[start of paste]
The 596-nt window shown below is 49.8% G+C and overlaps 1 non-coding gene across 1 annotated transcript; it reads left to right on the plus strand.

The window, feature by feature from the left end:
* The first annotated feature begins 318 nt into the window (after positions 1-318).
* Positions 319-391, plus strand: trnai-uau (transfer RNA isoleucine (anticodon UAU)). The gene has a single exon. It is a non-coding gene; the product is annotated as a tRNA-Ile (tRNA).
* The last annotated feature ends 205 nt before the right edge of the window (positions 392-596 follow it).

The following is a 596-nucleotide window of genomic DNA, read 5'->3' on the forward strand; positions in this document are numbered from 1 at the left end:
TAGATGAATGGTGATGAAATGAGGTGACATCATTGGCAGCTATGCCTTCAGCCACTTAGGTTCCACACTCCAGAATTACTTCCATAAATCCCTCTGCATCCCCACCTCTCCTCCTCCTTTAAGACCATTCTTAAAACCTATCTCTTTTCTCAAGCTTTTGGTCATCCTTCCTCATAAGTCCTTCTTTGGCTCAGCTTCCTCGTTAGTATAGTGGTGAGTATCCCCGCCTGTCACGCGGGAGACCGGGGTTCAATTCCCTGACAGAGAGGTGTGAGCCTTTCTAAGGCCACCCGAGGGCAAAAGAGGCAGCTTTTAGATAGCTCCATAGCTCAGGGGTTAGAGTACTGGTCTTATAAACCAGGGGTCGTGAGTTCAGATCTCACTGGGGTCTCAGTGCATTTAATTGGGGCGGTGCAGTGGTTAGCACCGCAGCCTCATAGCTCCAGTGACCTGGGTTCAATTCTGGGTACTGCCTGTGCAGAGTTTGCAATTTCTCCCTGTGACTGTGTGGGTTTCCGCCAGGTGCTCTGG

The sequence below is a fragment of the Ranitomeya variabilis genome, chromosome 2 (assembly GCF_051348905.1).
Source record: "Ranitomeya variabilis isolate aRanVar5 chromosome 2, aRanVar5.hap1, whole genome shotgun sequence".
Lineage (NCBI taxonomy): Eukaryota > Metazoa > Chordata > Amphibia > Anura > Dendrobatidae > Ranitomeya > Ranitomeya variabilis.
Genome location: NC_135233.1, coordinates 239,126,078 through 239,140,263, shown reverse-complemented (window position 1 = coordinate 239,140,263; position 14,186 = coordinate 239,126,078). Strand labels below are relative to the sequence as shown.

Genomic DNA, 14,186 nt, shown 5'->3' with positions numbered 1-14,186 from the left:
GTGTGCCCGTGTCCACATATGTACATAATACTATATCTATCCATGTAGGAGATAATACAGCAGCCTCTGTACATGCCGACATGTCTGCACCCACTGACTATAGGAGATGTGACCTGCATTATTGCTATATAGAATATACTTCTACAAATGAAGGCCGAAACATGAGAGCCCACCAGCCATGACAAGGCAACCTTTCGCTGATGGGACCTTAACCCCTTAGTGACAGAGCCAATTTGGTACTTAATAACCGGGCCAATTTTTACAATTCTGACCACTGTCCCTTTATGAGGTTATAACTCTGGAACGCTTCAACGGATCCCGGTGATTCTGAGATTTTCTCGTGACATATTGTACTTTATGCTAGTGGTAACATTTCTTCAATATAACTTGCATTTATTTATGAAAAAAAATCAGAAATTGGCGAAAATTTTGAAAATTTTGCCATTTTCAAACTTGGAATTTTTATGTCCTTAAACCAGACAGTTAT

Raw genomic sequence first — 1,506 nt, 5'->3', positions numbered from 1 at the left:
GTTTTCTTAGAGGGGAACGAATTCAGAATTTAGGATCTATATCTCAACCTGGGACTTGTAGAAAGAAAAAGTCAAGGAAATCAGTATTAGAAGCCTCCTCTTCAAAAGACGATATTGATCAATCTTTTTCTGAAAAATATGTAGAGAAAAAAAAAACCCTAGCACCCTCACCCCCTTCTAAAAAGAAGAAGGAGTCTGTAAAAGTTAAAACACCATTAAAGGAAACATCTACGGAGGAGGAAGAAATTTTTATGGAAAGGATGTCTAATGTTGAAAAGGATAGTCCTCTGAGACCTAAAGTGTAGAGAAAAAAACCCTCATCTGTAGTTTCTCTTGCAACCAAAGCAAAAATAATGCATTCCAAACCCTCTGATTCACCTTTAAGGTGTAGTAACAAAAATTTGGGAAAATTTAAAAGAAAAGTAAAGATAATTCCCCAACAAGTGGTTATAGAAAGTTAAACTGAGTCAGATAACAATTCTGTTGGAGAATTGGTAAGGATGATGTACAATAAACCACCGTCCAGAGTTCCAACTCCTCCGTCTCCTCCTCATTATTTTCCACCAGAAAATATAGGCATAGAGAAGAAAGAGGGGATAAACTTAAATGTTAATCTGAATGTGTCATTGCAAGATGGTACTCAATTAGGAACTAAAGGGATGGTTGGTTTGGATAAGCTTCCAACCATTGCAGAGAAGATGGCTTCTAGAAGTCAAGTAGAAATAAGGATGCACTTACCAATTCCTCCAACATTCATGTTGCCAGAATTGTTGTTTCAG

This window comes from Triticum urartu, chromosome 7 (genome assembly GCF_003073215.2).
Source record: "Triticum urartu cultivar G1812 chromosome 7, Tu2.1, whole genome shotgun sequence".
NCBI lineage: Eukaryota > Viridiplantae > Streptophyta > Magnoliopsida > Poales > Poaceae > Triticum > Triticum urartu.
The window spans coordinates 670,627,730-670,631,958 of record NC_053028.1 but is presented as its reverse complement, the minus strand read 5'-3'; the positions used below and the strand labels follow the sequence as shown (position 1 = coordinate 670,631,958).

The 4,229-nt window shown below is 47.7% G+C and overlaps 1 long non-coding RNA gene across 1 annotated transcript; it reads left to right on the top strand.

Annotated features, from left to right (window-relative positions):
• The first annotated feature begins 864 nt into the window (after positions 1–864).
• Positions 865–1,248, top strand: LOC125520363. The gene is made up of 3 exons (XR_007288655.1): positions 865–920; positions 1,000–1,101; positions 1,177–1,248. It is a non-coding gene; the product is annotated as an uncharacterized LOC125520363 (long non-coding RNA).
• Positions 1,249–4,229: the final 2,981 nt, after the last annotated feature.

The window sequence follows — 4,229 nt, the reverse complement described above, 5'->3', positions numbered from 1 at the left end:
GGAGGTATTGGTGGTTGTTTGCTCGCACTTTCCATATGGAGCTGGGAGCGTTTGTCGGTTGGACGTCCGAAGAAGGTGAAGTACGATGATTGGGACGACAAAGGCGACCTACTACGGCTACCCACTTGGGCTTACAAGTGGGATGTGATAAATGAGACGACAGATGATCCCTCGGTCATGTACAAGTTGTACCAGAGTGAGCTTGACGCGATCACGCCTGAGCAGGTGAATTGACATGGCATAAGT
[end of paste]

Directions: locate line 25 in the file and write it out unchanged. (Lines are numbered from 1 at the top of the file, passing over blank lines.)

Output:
The window sequence follows — 4,229 nt, the reverse complement described above, 5'->3', positions numbered from 1 at the left end: